Memo: Voucher plan could mean $48M hit for public schools

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MADISON, Wis. (AP) — Public school districts could face an additional $48 million hit over the next two years under the voucher program included in Gov. Scott Walker's proposed budget, according to a new memo from state financial analysts.

A Legislative Fiscal Bureau memo obtained by The Associated Press on Friday provides new details about Walker's proposal to lift the 1,000-student statewide cap on voucher participation and create a program similar to open enrollment.

Under the plan, any public school student could apply for a voucher. Private school students enrolling in kindergarten, first grade or ninth grade would also be eligible.

Similar to open enrollment, students would receive funding from their district of residence to attend a voucher school under the proposal. The memo sets out that voucher students in kindergarten through 8th grade would receive $7,210, and high school students would receive $7,856.

Public school districts currently pay $6,635 for each student who moves via open enrollment to another public district.

More than 3,540 students applied this year to receive a taxpayer-funded voucher to attend private and religious schools in the third year of the statewide program, more than triple the enrollment cap of 1,000, the Wisconsin Department of Public Instruction said in a report Thursday. That number is up 4 percent from last year.

State Assembly Speaker Robin Vos, R-Rochester, requested the memo. His spokeswoman didn't immediately respond to a request for comment Friday.

Voucher supporters say the program gives students in struggling public schools an opportunity to offset the cost of attending a private school.

Jim Bender, president of the group School Choice Wisconsin, said public school districts already pay to have students who move via open enrollment in other public school districts. He said applying additional payments for voucher students wouldn't add much more to each district's budget.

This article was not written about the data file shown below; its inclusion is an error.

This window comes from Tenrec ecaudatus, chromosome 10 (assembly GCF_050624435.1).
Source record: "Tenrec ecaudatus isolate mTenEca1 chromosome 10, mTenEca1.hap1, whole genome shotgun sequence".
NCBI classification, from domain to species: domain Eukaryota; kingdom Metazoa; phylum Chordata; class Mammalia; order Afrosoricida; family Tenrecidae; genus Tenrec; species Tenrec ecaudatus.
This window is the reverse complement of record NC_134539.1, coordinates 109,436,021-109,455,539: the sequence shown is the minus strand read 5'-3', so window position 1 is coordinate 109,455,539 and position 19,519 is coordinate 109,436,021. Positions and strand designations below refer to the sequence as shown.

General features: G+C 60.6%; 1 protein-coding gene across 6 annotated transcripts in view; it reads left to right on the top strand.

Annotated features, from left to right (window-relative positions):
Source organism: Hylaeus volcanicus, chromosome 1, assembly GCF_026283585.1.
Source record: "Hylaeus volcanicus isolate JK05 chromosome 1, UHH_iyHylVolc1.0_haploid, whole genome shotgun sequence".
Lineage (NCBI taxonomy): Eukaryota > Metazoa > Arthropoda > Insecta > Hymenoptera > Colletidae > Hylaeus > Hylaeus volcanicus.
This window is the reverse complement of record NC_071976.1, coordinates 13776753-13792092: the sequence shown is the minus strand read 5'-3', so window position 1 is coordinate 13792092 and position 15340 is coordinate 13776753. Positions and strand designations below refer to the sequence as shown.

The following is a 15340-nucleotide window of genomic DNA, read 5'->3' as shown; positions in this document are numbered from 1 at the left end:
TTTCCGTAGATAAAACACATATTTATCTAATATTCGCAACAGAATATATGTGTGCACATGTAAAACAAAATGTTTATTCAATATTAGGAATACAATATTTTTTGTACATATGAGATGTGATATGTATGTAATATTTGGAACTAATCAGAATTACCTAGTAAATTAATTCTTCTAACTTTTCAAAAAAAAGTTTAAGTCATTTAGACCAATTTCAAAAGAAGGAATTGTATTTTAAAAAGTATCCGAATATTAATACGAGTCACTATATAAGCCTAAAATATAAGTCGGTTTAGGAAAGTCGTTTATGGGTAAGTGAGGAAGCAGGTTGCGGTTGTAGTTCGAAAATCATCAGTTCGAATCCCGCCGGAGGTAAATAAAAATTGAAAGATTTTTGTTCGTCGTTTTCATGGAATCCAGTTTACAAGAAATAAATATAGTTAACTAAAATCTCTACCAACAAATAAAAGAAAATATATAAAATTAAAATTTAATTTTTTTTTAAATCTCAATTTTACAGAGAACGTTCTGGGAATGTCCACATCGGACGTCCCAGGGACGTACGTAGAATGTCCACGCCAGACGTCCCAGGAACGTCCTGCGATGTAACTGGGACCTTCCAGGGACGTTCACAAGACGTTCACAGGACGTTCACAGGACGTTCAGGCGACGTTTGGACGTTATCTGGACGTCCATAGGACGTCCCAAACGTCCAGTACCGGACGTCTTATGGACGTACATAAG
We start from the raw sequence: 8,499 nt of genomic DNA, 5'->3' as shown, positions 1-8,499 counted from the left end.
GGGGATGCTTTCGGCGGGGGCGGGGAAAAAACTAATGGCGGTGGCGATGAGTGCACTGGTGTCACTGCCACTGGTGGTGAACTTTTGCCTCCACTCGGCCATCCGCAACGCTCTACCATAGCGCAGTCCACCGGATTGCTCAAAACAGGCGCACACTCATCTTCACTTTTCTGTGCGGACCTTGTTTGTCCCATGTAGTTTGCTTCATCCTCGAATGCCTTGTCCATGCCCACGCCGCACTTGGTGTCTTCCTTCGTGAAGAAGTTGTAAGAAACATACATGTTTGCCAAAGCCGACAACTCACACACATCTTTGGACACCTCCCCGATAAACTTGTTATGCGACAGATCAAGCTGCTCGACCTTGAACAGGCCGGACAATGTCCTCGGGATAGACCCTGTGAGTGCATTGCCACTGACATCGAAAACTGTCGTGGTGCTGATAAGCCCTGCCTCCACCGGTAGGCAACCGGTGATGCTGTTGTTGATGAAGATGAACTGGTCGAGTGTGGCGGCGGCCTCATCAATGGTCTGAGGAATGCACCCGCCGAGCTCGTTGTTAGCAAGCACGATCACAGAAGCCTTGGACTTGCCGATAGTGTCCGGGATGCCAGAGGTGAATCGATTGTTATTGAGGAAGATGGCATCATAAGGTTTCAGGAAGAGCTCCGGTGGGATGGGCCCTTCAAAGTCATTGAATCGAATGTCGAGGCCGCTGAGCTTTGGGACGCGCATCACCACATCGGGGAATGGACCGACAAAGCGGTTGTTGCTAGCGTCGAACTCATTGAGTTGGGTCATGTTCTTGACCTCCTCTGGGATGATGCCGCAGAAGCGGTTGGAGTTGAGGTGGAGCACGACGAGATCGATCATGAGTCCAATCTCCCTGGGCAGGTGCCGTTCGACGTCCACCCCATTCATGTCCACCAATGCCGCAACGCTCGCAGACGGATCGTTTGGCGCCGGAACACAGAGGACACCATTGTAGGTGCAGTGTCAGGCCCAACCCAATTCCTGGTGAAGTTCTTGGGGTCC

"It doesn't seem to be causing any heartache when students go between public schools," Bender said.

Opponents, primarily Democrats and public school advocates, say the program isn't accountable to taxpayers and is part of a broader agenda to defund public education.

Betsy Kippers, president of the Wisconsin Education Association Council, a statewide teachers union, said the state should support its public schools so students across the state have access to quality education.

"This week it was announced that 86 percent of voucher applicants for next year don't even go to public school now," Kippers said in a statement, referring to DPI's report Thursday. "Meanwhile, public school students have fewer teachers and less one-on-one attention."

The voucher program began in Milwaukee in 1990, the first city in the country to offer the taxpayer subsidies to help poor children leave struggling schools. Since 2011, Walker and the Republican-controlled Legislature have expanded it.

Walker and Republicans created a voucher program in Racine, eliminated enrollment caps there and in Milwaukee and raised income limits to allow middle-class students to participate.

The number of students applying from public schools decreased from 633 last year to 526 this year, a difference of 107.

All applicants in the statewide program, whether they attend public or private schools, must meet income requirements. A single parent with three children can earn up to $44,828 per year. For a married couple with two children, the cutoff is $53,310 annually.

To qualify in Racine, an applicant's family income must be less than 300 percent of the federal poverty level. That equates to $71,637 for a family of four.


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